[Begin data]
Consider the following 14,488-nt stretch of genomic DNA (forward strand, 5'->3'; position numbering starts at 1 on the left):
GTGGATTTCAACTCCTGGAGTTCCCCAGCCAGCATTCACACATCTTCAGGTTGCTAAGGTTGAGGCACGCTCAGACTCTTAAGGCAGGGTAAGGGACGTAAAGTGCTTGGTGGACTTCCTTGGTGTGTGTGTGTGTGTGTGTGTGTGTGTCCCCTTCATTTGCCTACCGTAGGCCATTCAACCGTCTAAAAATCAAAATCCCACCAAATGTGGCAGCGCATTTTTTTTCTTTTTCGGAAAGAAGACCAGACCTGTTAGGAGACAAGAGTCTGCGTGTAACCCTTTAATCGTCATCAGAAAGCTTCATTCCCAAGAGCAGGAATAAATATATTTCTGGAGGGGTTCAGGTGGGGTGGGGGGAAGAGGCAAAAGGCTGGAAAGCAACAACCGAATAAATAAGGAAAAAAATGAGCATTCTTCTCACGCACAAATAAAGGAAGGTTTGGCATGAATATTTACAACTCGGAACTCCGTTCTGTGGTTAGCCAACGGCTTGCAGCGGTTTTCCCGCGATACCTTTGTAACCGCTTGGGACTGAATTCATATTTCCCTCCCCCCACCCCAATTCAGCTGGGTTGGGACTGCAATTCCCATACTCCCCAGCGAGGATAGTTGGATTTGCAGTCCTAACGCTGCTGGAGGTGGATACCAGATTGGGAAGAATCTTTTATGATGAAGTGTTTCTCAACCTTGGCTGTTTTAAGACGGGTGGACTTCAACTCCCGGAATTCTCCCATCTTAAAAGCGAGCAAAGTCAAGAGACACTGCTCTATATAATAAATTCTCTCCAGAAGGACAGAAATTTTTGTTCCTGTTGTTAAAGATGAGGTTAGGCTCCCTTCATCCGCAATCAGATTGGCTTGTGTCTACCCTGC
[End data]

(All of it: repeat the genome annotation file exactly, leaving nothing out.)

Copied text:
Consider the following 14,488-nt stretch of genomic DNA (forward strand, 5'->3'; position numbering starts at 1 on the left):
GTGGATTTCAACTCCTGGAGTTCCCCAGCCAGCATTCACACATCTTCAGGTTGCTAAGGTTGAGGCACGCTCAGACTCTTAAGGCAGGGTAAGGGACGTAAAGTGCTTGGTGGACTTCCTTGGTGTGTGTGTGTGTGTGTGTGTGTGTGTCCCCTTCATTTGCCTACCGTAGGCCATTCAACCGTCTAAAAATCAAAATCCCACCAAATGTGGCAGCGCATTTTTTTTCTTTTTCGGAAAGAAGACCAGACCTGTTAGGAGACAAGAGTCTGCGTGTAACCCTTTAATCGTCATCAGAAAGCTTCATTCCCAAGAGCAGGAATAAATATATTTCTGGAGGGGTTCAGGTGGGGTGGGGGGAAGAGGCAAAAGGCTGGAAAGCAACAACCGAATAAATAAGGAAAAAAATGAGCATTCTTCTCACGCACAAATAAAGGAAGGTTTGGCATGAATATTTACAACTCGGAACTCCGTTCTGTGGTTAGCCAACGGCTTGCAGCGGTTTTCCCGCGATACCTTTGTAACCGCTTGGGACTGAATTCATATTTCCCTCCCCCCACCCCAATTCAGCTGGGTTGGGACTGCAATTCCCATACTCCCCAGCGAGGATAGTTGGATTTGCAGTCCTAACGCTGCTGGAGGTGGATACCAGATTGGGAAGAATCTTTTATGATGAAGTGTTTCTCAACCTTGGCTGTTTTAAGACGGGTGGACTTCAACTCCCGGAATTCTCCCATCTTAAAAGCGAGCAAAGTCAAGAGACACTGCTCTATATAATAAATTCTCTCCAGAAGGACAGAAATTTTTGTTCCTGTTGTTAAAGATGAGGTTAGGCTCCCTTCATCCGCAATCAGATTGGCTTGTGTCTACCCTGC